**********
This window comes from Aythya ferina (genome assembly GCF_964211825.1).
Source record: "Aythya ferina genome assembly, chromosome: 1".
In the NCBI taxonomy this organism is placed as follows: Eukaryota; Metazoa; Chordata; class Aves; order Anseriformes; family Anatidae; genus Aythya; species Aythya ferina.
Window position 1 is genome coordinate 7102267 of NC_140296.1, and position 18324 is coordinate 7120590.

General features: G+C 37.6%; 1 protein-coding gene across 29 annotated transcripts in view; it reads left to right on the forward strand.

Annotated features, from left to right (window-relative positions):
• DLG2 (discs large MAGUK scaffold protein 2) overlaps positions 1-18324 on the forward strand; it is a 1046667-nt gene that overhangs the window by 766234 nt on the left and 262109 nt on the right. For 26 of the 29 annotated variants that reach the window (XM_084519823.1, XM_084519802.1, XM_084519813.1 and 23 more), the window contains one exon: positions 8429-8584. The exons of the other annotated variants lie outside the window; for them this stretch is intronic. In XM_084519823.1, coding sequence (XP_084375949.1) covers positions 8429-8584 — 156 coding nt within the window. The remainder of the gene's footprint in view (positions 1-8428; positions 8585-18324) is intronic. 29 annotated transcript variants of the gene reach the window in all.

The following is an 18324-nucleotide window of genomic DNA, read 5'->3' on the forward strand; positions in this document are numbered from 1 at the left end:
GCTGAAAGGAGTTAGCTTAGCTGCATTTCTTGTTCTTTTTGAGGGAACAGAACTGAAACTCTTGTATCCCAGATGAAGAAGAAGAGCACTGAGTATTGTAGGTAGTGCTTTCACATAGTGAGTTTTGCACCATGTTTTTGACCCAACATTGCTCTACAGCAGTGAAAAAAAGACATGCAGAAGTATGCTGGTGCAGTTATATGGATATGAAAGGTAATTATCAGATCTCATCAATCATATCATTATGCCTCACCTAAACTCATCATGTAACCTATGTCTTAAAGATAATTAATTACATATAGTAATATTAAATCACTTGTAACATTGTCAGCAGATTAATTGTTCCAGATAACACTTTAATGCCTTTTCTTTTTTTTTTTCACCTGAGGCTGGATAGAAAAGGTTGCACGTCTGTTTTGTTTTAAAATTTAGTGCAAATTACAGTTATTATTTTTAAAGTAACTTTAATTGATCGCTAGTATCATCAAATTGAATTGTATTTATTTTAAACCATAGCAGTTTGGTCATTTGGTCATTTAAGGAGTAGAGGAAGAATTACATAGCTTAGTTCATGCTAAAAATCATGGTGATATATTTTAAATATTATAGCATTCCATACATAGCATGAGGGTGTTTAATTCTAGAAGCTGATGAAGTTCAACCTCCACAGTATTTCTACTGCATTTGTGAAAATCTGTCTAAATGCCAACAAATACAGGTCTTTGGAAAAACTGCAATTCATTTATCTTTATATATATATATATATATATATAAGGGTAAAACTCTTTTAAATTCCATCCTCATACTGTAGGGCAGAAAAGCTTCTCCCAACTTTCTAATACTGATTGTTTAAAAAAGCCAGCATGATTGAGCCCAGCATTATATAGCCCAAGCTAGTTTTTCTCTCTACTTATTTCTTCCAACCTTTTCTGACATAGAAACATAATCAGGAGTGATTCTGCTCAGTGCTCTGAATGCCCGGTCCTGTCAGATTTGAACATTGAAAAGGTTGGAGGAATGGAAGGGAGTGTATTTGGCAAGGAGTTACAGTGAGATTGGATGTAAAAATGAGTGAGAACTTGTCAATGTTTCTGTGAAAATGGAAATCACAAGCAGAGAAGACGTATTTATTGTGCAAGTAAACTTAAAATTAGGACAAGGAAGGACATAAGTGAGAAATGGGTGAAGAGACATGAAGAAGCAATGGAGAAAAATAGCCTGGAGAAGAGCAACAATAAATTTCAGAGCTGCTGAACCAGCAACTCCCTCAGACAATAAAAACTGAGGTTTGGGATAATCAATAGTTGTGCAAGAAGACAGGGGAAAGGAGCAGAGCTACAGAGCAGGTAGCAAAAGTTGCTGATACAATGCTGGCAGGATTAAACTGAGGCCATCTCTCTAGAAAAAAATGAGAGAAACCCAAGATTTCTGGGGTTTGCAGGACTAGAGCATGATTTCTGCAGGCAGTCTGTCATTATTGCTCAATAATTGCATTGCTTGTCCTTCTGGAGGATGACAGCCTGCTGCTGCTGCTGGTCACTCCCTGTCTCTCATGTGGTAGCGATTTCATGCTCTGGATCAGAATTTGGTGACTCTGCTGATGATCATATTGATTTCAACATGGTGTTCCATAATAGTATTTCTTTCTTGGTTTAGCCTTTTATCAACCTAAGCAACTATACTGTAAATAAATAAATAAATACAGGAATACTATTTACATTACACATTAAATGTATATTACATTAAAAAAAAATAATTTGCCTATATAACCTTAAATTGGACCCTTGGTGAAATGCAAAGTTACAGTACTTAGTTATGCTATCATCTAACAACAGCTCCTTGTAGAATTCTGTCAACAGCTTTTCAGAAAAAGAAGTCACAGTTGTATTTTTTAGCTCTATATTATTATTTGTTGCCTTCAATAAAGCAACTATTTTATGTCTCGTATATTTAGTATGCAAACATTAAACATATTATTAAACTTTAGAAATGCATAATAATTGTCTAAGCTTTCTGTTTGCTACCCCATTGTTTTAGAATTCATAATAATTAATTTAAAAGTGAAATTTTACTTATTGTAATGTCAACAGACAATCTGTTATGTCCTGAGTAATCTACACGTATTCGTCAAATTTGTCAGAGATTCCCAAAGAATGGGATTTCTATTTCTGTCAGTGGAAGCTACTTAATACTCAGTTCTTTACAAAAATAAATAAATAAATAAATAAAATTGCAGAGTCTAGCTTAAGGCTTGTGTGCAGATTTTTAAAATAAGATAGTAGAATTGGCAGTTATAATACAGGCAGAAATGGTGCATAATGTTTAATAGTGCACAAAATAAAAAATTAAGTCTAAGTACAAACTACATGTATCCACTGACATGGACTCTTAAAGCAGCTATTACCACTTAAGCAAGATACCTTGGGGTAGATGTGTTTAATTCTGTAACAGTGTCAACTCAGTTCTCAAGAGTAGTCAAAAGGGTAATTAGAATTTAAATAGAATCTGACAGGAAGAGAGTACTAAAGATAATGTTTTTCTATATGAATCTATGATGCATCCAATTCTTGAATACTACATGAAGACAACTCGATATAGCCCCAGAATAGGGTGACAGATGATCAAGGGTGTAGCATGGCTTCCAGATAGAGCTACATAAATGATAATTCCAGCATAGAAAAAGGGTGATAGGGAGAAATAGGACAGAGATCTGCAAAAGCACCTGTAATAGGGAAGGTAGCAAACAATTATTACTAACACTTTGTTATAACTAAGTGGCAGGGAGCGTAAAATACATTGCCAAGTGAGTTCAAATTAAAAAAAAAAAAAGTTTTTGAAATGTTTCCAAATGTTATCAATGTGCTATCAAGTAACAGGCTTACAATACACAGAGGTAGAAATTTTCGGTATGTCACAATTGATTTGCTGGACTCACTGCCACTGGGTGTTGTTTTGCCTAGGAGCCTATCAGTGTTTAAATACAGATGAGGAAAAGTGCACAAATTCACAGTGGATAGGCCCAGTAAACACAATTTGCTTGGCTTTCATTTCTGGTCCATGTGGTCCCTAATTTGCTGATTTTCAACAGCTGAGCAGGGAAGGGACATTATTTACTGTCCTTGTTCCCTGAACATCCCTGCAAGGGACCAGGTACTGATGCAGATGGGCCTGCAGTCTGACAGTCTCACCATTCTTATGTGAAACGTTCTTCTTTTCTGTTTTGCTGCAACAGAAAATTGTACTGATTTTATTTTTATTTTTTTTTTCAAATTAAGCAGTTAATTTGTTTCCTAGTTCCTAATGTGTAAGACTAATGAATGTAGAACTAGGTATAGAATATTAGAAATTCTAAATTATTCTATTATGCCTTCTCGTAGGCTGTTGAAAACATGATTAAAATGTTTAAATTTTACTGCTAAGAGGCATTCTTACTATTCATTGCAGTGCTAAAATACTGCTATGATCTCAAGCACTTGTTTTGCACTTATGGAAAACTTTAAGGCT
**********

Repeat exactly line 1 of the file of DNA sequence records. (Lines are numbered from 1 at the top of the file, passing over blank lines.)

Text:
This window comes from Aythya ferina (genome assembly GCF_964211825.1).